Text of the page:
I laugh when I read bloggers' comments about General Motors being incapable of being able to engineer an electric vehicle. These folks diss GM for not being innovative. They diss GM for making money while building trucks and SUVs that American's wanted to drive. They write off GM as just being plain stupid.
Being from Detroit and knowing these companies as I do, I have a different take. To agree with the above, one has to ignore history that readily available to be studied and honestly parsed.
Responding to comments from intellectual luminaries like David Letterman about General Motors being inept, GM Global Electric Vehicle Development Executive, Frank Webber responded "There seems to be in the minds of many some sort of inherent conflict between being a large, traditional automaker and the ability to develop cars of the future. I couldn’t disagree more with that sentiment, and GM is on a mission to prove it. ...At GM, we have a level of product research, testing and development as well as a supplier network that is unmatched. When you consider the very real distribution, volume and quality issues some of the smaller start-ups have experienced, it’s hard for me to see how they are better equipped than us to deliver the volumes necessary for real change."
Consider some of the truths in Webber's comments: How many vehicles has Tesla Motors delivered? I'd wager that there have 10x as many articles written about Tesla than the some 400 cars they've delivered. Fisker Automotive doesn't even have vehicles for sale yet. So looking at the two big players in the American electric vehicle market, their net contribution is about 400 units in an automotive sector that is still running at over 9,000,000 units per year.
In other words, bit players get plenty of attention, but have yet to make a difference in the real world.
On the other hand, GM has made, and will continue to make a difference in terms of technology, and eventually, on the mass market itself.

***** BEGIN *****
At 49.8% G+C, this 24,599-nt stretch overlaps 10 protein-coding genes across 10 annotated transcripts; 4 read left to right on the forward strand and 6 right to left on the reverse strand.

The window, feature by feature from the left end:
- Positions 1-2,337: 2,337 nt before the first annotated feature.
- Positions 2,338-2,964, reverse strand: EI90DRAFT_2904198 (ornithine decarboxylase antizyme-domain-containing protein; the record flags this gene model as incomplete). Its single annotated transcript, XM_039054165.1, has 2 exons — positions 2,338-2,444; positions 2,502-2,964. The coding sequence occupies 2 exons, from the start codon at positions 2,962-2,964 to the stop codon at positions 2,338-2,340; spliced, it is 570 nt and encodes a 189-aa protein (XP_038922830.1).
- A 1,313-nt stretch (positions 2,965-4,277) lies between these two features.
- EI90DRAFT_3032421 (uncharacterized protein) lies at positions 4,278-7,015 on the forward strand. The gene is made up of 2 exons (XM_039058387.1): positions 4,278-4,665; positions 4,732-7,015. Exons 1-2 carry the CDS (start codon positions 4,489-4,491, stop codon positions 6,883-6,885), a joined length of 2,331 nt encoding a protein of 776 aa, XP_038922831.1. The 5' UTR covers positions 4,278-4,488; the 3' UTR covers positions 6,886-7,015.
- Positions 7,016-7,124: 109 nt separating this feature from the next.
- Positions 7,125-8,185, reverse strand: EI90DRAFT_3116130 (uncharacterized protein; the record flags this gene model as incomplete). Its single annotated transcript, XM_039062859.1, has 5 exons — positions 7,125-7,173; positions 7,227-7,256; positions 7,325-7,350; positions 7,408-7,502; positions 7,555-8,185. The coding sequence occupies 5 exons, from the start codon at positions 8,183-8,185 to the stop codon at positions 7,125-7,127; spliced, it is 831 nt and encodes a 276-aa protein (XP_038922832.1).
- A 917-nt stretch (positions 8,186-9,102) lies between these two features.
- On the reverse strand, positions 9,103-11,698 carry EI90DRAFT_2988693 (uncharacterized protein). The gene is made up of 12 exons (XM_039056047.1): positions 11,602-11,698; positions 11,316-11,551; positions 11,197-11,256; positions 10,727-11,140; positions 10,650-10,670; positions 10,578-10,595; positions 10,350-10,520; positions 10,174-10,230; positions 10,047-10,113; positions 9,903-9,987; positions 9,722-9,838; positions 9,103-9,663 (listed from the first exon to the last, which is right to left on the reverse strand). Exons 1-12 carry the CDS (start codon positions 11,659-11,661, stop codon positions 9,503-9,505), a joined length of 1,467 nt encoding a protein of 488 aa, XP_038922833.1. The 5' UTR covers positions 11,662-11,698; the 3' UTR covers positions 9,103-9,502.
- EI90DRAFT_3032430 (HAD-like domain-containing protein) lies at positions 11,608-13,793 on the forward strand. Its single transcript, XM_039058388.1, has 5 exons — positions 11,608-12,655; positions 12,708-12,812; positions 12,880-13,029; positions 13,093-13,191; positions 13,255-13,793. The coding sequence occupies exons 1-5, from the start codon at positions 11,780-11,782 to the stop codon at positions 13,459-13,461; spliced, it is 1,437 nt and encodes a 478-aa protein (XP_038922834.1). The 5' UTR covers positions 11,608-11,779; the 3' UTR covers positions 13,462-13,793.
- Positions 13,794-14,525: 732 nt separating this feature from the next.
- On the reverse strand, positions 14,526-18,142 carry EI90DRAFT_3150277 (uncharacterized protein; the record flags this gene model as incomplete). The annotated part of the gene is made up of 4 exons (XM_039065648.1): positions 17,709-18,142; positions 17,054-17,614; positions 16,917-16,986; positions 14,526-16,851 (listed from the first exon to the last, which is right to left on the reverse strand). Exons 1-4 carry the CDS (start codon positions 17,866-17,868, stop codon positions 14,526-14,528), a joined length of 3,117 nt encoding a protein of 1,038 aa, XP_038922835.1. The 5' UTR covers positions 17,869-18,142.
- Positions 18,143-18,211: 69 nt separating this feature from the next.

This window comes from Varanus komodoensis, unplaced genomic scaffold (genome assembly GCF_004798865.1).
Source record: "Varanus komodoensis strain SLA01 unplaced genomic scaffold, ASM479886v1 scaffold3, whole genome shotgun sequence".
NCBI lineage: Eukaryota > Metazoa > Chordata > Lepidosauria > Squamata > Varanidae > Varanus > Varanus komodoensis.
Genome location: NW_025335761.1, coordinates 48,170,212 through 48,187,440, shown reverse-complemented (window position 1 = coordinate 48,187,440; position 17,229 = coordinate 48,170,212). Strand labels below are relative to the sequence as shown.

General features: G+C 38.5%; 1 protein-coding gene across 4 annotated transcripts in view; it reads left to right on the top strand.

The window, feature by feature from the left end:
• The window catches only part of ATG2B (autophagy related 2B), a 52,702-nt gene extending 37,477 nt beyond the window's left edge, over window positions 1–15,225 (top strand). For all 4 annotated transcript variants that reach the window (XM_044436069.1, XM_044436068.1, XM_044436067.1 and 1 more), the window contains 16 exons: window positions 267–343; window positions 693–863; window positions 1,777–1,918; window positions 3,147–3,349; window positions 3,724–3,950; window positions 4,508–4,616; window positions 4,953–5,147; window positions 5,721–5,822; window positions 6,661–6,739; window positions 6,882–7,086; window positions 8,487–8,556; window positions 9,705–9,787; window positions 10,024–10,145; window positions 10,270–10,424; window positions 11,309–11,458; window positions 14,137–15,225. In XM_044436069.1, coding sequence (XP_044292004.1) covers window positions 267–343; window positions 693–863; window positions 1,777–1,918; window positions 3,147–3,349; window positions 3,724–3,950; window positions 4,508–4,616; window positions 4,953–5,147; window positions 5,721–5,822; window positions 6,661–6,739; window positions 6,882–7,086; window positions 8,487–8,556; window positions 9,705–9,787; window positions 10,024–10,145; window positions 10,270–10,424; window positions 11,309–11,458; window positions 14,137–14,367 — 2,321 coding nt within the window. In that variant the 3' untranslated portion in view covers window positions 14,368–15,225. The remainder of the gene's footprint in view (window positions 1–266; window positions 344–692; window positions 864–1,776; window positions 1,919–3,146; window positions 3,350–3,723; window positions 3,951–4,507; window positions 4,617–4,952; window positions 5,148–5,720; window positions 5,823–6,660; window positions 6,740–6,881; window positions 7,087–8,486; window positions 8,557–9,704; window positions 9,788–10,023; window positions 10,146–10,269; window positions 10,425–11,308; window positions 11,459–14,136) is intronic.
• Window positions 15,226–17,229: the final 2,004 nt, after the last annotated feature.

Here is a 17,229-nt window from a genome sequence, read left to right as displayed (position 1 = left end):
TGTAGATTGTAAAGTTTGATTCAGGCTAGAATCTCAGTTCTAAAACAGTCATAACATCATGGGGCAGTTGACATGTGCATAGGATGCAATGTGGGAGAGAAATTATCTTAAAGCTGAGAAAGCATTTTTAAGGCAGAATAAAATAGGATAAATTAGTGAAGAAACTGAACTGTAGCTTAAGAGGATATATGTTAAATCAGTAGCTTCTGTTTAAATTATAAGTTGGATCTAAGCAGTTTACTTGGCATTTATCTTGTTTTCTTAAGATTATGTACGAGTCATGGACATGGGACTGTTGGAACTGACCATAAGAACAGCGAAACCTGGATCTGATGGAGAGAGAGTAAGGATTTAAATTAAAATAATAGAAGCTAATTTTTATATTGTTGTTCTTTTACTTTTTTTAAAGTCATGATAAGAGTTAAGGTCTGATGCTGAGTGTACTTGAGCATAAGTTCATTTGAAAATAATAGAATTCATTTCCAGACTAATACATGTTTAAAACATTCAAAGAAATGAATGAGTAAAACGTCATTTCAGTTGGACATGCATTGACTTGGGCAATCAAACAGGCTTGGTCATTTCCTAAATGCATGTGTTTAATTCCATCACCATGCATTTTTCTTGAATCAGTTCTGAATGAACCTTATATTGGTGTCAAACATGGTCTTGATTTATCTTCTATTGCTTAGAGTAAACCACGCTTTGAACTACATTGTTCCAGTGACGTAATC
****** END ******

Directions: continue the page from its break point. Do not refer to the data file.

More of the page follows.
Will GM's electric EV1 ever match up to its gas counterparts?
Regarding GM's technical prowess, consider the EV1. Certainly destroying them was a gargantuan PR blunder, but no one can dispute the technical leadership those cars represented. Unfortunately, at a cost to build estimated at $80,000 in 1990s money, it was too expensive to produce at a profit (the reason GM is in business, remember).
Battery array under the hood of the 1966 Chevrolet Electrovair II
But the EV1 isn't GM's only example of being a technological leader. If you ever have a chance to stroll through the GM Heritage Collection, you'll find the 1965 Electrovair II, a fully electric, highway-capable battery powered Corvair. There's also the 1966 Electrovan, an electric-hybrid that generated it's own power using liquid hydrogen and liquid oxygen. This was the world's first hydrogen-powered vehicle.
No, I guess GM is incapable of innovating....
Unfortunately, these vehicles from the 1960s weren't economically competitive to produce, so they weren't. (Say it again with me, "GM is in business to make money.")
Lyle Dennis with the Chevy Volt Test MuleEnlarge Photo
For the most recent proof that GM is capable of building a meaningful, practical, and affordable electric vehicle, check out everything we have published on the 2011 Chevrolet Volt. My gut is that once the Volt goes into production, it will sell at rates that will be the envy of Tesla and Fisker, thus making a real impact in the market.